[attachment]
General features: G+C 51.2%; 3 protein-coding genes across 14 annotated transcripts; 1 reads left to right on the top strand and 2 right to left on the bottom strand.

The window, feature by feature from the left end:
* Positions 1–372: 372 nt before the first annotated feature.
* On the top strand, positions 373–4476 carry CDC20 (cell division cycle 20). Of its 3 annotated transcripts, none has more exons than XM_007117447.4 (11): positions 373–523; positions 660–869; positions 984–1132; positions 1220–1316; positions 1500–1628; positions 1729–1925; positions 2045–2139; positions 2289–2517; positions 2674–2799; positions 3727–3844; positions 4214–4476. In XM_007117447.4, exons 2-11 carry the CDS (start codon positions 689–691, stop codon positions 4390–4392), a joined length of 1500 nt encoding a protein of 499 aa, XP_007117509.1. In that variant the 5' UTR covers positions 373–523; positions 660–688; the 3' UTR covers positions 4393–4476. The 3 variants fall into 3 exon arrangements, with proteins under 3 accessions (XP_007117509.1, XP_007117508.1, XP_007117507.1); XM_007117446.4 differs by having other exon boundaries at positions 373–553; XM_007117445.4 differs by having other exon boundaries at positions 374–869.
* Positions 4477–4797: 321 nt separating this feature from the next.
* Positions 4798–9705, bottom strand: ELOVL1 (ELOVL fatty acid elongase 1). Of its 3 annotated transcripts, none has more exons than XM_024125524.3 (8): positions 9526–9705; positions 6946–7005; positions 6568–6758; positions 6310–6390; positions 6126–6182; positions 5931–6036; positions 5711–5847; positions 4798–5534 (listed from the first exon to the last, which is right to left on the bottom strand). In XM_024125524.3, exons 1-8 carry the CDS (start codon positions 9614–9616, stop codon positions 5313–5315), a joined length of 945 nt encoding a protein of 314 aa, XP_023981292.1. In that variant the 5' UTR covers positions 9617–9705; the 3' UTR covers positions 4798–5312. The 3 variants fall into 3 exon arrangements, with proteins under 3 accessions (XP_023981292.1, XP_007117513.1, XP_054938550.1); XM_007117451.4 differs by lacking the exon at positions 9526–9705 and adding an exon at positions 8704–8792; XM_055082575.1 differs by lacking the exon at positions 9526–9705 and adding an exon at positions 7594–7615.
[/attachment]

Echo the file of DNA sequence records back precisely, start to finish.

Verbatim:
General features: G+C 51.2%; 3 protein-coding genes across 14 annotated transcripts; 1 reads left to right on the top strand and 2 right to left on the bottom strand.

The window, feature by feature from the left end:
* Positions 1–372: 372 nt before the first annotated feature.
* On the top strand, positions 373–4476 carry CDC20 (cell division cycle 20). Of its 3 annotated transcripts, none has more exons than XM_007117447.4 (11): positions 373–523; positions 660–869; positions 984–1132; positions 1220–1316; positions 1500–1628; positions 1729–1925; positions 2045–2139; positions 2289–2517; positions 2674–2799; positions 3727–3844; positions 4214–4476. In XM_007117447.4, exons 2-11 carry the CDS (start codon positions 689–691, stop codon positions 4390–4392), a joined length of 1500 nt encoding a protein of 499 aa, XP_007117509.1. In that variant the 5' UTR covers positions 373–523; positions 660–688; the 3' UTR covers positions 4393–4476. The 3 variants fall into 3 exon arrangements, with proteins under 3 accessions (XP_007117509.1, XP_007117508.1, XP_007117507.1); XM_007117446.4 differs by having other exon boundaries at positions 373–553; XM_007117445.4 differs by having other exon boundaries at positions 374–869.
* Positions 4477–4797: 321 nt separating this feature from the next.
* Positions 4798–9705, bottom strand: ELOVL1 (ELOVL fatty acid elongase 1). Of its 3 annotated transcripts, none has more exons than XM_024125524.3 (8): positions 9526–9705; positions 6946–7005; positions 6568–6758; positions 6310–6390; positions 6126–6182; positions 5931–6036; positions 5711–5847; positions 4798–5534 (listed from the first exon to the last, which is right to left on the bottom strand). In XM_024125524.3, exons 1-8 carry the CDS (start codon positions 9614–9616, stop codon positions 5313–5315), a joined length of 945 nt encoding a protein of 314 aa, XP_023981292.1. In that variant the 5' UTR covers positions 9617–9705; the 3' UTR covers positions 4798–5312. The 3 variants fall into 3 exon arrangements, with proteins under 3 accessions (XP_023981292.1, XP_007117513.1, XP_054938550.1); XM_007117451.4 differs by lacking the exon at positions 9526–9705 and adding an exon at positions 8704–8792; XM_055082575.1 differs by lacking the exon at positions 9526–9705 and adding an exon at positions 7594–7615.